Hundreds gathered Saturday, Oct. 26, 2019, at the Sanchez Adobe historic site in Pacifica to celebrate the first inhabitants of the Peninsula -- the Ohlone.
The festive event included cutting a ribbon to mark the completion of a new interpretive center that will tell the complicated history of San Mateo County from the time of the Ohlone to contact with Spanish explorers to when California was ruled by Mexico.
This first "Ohlone Day" celebration was highlighted by special salutes to the first people who lived at the site, the Aramai of the Ramaytush Ohlone village of Pruristac. Scan through the photos to learn more.
The Sanchez Adobe, which dates to the 1840s, is a San Mateo County Park operated by the San Mateo County Historical Association. The new interpretive center, along with upgrades to the park site, are paid for with local funds from Measure K, a half-cent, voter-approved sales tax extension.
From left: Peggy Jensen, County Parks acting director; Carole Groom, President of the Board of Supervisors; U.S. Rep. Jackie Speier; and Supervisor Don Horsley, who represents the coast on the Board of Supervisors, cut the ribbon on the new interpretive center.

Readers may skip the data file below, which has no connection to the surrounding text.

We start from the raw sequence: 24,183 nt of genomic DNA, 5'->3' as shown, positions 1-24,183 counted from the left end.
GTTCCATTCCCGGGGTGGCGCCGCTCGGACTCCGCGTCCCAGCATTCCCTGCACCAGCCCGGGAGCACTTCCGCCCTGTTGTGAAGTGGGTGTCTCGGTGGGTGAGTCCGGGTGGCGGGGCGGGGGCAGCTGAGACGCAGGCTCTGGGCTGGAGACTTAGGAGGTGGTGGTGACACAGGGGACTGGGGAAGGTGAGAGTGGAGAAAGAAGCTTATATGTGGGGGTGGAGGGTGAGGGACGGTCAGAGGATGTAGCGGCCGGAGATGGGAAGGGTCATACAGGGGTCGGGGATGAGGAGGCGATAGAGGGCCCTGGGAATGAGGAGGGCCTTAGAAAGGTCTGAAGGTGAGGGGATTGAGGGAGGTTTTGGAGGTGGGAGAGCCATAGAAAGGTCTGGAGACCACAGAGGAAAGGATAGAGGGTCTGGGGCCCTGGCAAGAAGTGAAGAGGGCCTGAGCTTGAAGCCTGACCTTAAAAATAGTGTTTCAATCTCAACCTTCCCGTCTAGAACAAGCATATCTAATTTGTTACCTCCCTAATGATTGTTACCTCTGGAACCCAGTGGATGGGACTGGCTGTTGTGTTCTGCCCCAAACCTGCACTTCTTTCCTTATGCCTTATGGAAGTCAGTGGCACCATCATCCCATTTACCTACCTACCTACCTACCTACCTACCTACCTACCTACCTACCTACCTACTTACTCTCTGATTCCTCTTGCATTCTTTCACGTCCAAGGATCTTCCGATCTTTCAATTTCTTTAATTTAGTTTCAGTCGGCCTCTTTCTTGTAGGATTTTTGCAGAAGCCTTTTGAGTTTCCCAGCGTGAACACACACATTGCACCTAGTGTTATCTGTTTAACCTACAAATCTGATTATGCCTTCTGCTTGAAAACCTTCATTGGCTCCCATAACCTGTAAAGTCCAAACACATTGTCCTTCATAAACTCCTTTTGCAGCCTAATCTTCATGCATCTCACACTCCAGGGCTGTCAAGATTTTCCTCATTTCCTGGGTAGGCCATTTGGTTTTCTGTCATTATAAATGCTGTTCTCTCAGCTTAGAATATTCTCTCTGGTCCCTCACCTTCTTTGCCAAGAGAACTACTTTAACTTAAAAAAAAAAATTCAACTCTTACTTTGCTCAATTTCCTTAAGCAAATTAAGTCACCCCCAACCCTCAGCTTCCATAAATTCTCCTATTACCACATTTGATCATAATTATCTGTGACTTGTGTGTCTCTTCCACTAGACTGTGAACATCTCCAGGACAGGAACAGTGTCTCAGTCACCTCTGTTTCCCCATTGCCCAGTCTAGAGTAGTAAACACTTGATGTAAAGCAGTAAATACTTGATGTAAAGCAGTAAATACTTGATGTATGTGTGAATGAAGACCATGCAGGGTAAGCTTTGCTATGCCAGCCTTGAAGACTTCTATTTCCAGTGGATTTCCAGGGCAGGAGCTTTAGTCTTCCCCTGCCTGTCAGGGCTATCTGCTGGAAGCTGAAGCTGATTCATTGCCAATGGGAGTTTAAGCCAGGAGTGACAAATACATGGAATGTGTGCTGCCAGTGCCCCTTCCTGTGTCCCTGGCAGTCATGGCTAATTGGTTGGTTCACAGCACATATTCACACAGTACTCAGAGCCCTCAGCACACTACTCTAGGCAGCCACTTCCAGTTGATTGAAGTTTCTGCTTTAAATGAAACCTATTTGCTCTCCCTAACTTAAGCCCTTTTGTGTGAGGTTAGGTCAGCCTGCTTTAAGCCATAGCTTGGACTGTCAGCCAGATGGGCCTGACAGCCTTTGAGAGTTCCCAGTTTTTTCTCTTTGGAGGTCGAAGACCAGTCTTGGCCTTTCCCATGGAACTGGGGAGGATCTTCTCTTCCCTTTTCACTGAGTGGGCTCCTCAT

Ohlone-Portolá Heritage Trail
Fall 2019 marks the 250th anniversary of one of the most important events in the history of the West Coast: the first European sighting of San Francisco Bay.
The Ohlone-Portolá Heritage Trail Project in San Mateo County seeks to honor the region's first inhabitants -- the Ohlone -- and commemorate the Spanish Portolá expedition that first explored the region and sighted San Francisco Bay.
The goal is to create an interprevive, multi-use recreational and automobile route that takes us back in time to understand and appreciate native history and culture and follow in the footsteps of the region's first European explorers. Learn more.